To avoid any potential problems in court, it’s better not to say anything regarding the incident. Don’t admit fault, don’t say what happened, and don’t apologize for anything! Just gather the evidence you need, exchange insurance information, and leave the talking to your lawyer.
Get a Copy of Police Reports
If harm was done to you or your vehicle, it’s important that you contact the police right away so that they can begin filing a report. Answer their questions as clearly and honestly as you can, but once again, don’t admit to anything.
Once everything is cleared up, get at least one copy of an accurate police report for your file. You may want to consider getting two so that your lawyer can have a copy as well, though this is not completely necessary.
The police report will be a vital piece of evidence for you since they are well versed in the traffic laws in your state. They may notice violations that you wouldn’t have spotted that you can include in your own defense.
The police will also record their own thoughts on who is at fault; this will be incredibly helpful when it comes to filing a claim with your insurance company since they will be more likely to listen to the opinions of an officer on the scene.
Even if the police don’t show up on the scene, you should still get to a police agency right away to report the incident and your findings. Your insurance companies will have an easier time coming to a decision with a police report involved.
Locate Potential Witnesses
Was there anyone nearby that witnessed the accident that you can talk to? If so, you may want to reach out to them after the accident for any information they might have.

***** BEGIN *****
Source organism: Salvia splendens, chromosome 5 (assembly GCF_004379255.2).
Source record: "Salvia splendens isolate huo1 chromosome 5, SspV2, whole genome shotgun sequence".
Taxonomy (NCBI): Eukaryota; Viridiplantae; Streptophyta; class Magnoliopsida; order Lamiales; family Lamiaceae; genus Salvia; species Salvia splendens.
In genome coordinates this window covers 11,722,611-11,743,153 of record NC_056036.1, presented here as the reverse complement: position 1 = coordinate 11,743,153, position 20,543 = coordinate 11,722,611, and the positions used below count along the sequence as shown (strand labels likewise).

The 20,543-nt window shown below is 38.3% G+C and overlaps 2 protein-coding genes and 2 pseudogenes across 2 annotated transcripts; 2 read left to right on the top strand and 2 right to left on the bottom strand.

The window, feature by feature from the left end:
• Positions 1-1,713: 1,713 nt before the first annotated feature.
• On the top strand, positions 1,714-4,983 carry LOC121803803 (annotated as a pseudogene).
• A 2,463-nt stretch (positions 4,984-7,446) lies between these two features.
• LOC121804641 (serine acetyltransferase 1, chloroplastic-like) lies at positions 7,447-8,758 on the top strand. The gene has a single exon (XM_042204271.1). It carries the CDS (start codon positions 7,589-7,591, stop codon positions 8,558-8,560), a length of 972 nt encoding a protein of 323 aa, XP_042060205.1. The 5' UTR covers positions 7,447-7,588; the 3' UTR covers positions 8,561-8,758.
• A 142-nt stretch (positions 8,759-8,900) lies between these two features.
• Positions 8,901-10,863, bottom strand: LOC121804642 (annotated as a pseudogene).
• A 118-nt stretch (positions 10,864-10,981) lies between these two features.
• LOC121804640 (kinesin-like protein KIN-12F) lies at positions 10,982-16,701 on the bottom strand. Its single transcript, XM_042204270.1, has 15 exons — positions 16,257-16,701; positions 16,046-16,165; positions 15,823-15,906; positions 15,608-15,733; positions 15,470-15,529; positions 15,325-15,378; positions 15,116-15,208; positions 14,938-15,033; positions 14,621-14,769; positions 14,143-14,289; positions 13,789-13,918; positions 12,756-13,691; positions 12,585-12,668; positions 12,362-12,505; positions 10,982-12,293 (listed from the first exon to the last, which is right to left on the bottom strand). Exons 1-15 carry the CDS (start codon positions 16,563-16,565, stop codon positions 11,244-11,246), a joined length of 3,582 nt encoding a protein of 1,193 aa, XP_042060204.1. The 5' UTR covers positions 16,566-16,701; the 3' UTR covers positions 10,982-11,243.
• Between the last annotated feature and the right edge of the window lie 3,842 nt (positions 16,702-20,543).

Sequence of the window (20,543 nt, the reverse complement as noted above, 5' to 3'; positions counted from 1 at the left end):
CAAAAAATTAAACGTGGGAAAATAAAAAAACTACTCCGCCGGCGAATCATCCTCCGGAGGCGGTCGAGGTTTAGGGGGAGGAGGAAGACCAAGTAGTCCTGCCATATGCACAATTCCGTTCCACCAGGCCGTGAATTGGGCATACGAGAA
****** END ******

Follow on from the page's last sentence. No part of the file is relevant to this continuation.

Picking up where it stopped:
If you are uncomfortable doing this, you can mention potential witnesses to the police when they come. They will be more experienced at talking with witnesses and will be able to ask the right questions. You can then look at their information in the police reports after the incident is over.
These witnesses could be anyone from joggers, to dog-walkers, to people sitting in a nearby park. Don’t discount anyone in the area, as they could have seen or heard something to help your case. Report any information you get from these witnesses to the police and encourage them to talk with the witnesses as well.
If you were alone during the incident, then don’t worry; having witnesses may help your situation, but you can still get plenty of evidence without them.
Contact a Professional
Once you have gathered a sufficient amount of evidence, it’s time to get a lawyer involved. There are lawyers who deal specifically with car accidents, so make sure you contact one; they will have the most experience helping people in your situation and can provide any help you need.
Of course, you can contact your lawyer at any point during your information-gathering process. They will be able to help you find additional evidence for your case, so don’t be afraid to contact one right away for assistance. A lawyer can help you discover pieces of evidence you may not have thought to look for, making them invaluable for solving your case.
Are you unsure where to search for a lawyer or how to tell if a lawyer is good? Use this legal resource to find a car accident lawyer near you who can help you win your case.
How to Prove You are Not at Fault in a Car Accident
Now that you know how to prove you are not at fault in a car accident, you can take these tips with you and be prepared for the worst. While you will hopefully never have to use this advice, it is always better to be prepared for whatever situations life may throw at you!
Have you ever been involved in a serious car accident? How were you able to prove you weren’t at fault?
We’d love to hear your thoughts. Leave a comment down below with your experiences and continue reading our blog for more helpful tips.